from statistics import mean
def tanton (n):
seq = [F(1)]
for i in range(n):
print(seq[i])
seq.append(mean(seq) + 1)
```

But this is criminally inefficient. On every pass through the loop we calculate the mean of the entire sequence, then throw that work away and do it all again the next time. Once you have the mean of \(n-1\) terms, isn’t there some way of updating it to incorporate the *n*th term? Well, yes, of course there is. You just have to appropriately weight the new term, dividing by *n*, before adding it to the mean. Here’s the improved code:

```
from fractions import Fraction as F
def faster_tanton (n):
m = F(1)
for i in range(1, n):
print(m)
m += F(1, i)
```

Tracing the execution of this function, we start out with 1, then add 1, then add 1/2, then 1/3, then 1/4, and so on. This is 1 plus the harmonic series. That series is defined as:

\[H_{n} = \sum_{i=1}^{n} \frac{1}{i} = \frac{1}{1} + \frac{1}{2} + \frac{1}{3} + \cdots + \frac{1}{n}\]

The first 10 partial sums are:

1 3/2 11/6 25/12 137/60 49/20 363/140 761/280 7129/2520 7381/2520

One fact about the harmonic series is very widely known: It diverges. Although \(H_{n}\) grows very slowly, that growth continues without bound as \(n\) goes to infinity. Another fact, not quite as well known but of prime importance here, is that no term of the series after the first is an integer. The simplest proof shows that when you factor the numerator and the denominator, the denominator always has more \(2\)s than the numerator; thus when the fraction is expressed in lowest terms, the numerator is odd and the denominator even. This proof can be found in various places on the internet, such as StackExchange. There’s also a good explanation in Julian Havil’s book *Gamma: Exploring Euler’s Constant*.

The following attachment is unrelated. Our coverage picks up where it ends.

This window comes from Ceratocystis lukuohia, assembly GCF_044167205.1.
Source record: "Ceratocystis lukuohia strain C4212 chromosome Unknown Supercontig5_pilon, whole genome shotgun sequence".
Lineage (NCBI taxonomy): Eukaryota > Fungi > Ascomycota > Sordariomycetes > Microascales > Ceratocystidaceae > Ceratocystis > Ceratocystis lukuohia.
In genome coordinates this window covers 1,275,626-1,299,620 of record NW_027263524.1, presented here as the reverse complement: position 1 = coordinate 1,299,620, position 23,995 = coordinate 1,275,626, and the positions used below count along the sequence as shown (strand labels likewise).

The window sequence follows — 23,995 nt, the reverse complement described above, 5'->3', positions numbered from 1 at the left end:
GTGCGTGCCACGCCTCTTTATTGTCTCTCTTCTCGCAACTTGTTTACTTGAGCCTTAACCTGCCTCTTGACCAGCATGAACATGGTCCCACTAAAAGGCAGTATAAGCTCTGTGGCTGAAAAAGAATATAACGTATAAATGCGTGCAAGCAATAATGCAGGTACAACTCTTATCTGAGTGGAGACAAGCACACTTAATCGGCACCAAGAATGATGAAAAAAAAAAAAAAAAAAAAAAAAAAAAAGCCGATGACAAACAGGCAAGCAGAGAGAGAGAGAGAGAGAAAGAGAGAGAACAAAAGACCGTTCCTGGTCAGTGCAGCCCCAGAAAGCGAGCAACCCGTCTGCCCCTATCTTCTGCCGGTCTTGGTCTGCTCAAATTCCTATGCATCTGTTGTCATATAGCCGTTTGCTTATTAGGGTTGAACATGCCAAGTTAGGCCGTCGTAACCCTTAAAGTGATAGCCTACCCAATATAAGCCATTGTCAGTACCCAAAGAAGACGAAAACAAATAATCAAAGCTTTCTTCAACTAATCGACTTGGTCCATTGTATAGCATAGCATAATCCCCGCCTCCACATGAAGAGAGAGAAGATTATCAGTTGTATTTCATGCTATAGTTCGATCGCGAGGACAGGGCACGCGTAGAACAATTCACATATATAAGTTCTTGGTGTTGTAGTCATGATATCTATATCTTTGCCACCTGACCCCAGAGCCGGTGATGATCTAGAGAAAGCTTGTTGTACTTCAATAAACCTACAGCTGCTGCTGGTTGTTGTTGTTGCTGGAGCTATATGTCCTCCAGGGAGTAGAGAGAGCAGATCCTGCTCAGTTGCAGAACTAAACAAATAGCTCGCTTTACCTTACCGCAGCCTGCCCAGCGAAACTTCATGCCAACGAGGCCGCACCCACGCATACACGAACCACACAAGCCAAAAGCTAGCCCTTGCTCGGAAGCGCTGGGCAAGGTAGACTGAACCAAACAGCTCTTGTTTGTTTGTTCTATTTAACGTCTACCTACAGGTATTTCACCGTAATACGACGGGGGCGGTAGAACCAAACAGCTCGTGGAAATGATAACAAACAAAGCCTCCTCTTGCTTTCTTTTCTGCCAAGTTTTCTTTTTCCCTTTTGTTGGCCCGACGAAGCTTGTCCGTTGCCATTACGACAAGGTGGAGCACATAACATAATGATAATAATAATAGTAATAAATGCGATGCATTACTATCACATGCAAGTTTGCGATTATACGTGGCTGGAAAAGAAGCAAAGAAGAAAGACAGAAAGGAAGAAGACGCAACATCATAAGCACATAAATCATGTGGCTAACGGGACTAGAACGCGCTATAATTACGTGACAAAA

Neither of those sources mentions anything about the origin or author of the proof. When I scouted around for more information, I found more than a dozen sources that attribute the proof to “Taeisinger 1915,” but with no reference to an original publication. For example, a recent paper by Carlo Sanna (*Journal of Number Theory*, Vol. 166, September 2016, pp. 41–46) mentions Taeisinger and cites Eric Weisstein’s *Concise Encyclopedia of Mathematics*; consulting the online version of that work, Taeisinger is indeed credited with the theorem, but the only reference is to another secondary source, Paul Hoffman’s biography of Erdős, *The Man Who Loved Only Numbers*; there, on page 157, Hoffman writes, “In 1915, a man named Taeisinger proved. . .” and gives no reference or further identification. So who was this mysterious and oddly named Taeisinger? I have never heard of him, and neither has MathSciNet or the Zentralblatt or the MacTutor math biography pages. In Number Theory: A Historical Approach John J. Watkins gives a slender further clue: The first initial “L.”

After some further rummaging through bookshelves and online material, I finally stumbled on a reference to a 1915 publication I could actually track down. In the *Comptes Rendus Mathematique* (Vol. 349, February 2011, pp. 115–117) Rachid Aït Amranea and Hacène Belbachir include this item in their list of references:

L. Taeisinger, Bemerkung über die harmonische Reihe,

Monatsch. Math. Phys.26 (1915) 132–134.

When I got ahold of that paper, here’s what I found:

Not Taeisinger but Theisinger!

I still don’t know much of anything about Theisinger. His first name was Leopold; he came from Stockerau, a small town in Austria that doesn’t seem to have a university; he wrote on geometry as well as number theory.

What I *do* know is that a lot of authors have been copying each other’s references, going back more than 20 years, without ever bothering to look at the original publication.